The liberation of Shoushi was the most significant turning point in the Karabakh movement, and today, 17 years later, its significance is even more crucial to the Armenian reality as we live in uncertain political times.
The last two weeks have been fraught with developments that have shaken the Armenian reality as we know it. The announcement of a “roadmap” agreement by Armenia, Turkey and Switzerland, speculation on whether the Karabakh conflict resolution will be a precondition to normalizing relations with Turkey, the dual disappointment from President Obama-no to Genocide and slashing of aid to Armenia-and the vague announcement that Armenia and Azerbaijan are “inching closer” to an agreement have made the Karabakh liberation movement, and especially the victory in Shoushi more than just a bright page in modern Armenian history, but a crucial element in our national self-preservation.
It goes without saying that any peace agreement that will alter the current status of Karabakh (save its reunification with Armenia) will critically endanger the population of the Nagorno-Karabakh Republic and pose a threat to the national security of not just Karabakh but also Armenia.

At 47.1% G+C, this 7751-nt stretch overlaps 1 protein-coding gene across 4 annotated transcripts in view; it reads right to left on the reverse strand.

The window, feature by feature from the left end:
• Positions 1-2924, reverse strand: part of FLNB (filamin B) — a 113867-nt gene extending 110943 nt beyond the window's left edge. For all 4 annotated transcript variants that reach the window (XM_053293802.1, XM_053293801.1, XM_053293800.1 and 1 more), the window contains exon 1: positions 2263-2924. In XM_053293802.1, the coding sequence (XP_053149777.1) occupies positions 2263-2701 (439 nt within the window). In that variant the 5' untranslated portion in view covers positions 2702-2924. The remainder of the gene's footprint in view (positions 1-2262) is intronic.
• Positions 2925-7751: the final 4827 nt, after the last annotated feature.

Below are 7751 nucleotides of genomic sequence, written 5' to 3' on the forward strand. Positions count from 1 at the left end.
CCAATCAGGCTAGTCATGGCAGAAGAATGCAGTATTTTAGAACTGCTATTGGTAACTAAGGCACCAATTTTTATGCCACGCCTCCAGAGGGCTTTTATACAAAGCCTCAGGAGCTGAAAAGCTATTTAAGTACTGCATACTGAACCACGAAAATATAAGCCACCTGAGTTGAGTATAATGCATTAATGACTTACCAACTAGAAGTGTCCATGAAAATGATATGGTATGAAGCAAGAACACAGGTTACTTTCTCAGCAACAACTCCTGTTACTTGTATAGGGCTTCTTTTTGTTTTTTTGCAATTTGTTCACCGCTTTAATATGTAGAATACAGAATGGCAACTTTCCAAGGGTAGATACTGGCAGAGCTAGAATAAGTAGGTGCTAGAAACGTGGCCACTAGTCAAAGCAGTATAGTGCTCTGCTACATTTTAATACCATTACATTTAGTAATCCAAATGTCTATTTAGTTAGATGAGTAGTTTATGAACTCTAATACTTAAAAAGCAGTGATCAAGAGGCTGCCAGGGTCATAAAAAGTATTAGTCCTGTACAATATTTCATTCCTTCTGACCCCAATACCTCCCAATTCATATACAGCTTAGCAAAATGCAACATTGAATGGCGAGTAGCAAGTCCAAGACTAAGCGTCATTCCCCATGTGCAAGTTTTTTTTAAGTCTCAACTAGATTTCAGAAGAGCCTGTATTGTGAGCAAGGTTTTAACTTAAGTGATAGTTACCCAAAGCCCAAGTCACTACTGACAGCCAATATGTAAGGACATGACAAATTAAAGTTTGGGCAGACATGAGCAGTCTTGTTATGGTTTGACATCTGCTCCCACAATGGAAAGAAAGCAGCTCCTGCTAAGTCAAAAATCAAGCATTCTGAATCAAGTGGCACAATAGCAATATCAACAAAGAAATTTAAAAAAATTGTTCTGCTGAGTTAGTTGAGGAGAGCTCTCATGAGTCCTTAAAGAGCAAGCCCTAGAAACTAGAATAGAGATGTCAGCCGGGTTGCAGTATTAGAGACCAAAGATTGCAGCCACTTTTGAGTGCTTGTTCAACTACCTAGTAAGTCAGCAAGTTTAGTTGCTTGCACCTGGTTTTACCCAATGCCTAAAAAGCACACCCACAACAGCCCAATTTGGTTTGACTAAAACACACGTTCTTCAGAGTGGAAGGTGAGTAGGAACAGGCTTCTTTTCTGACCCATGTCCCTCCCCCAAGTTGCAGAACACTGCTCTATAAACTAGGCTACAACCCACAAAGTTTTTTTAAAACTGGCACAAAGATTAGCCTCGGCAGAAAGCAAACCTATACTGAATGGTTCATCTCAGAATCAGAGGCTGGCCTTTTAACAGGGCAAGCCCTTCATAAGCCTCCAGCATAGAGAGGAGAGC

The victory in Shoushi ensured an imminent end to the war and guaranteed the liberation of all of Artsakh. The sheer resilience of the people of Karabakh and their unwavering commitment for self-determination and freedom were the hallmarks of a movement marred by bloodshed, war and oppression. Their heroism became a lesson for all Armenians regardless of their proximity to Karabakh or Armenia and proved that the decades-long struggle for justice was not in vain.
As we are thrust in a new political reality, where foreign forces are pressuring Armenia to give up its hard-won freedoms, we-as a nation-must come together to ensure that the heroism as a result of which Shoushi was liberated and Karabakh was won also was not in vain.
As the late Nobel laureate Andrei Sakharov declared at the height of the Karabakh movement, for Azerbaijan Karabakh is a matter of prestige, whereas for Armenia it is a matter of survival.
Almost two decades later, the losses incurred by Azerbaijan are still a matter of prestige-emasculation-whereas the preservation of Karabakh remains, now, more than ever, a matter of life and death.
We honor those who fought hard to liberate Shoushi and Karabakh as we mark this momentous anniversary.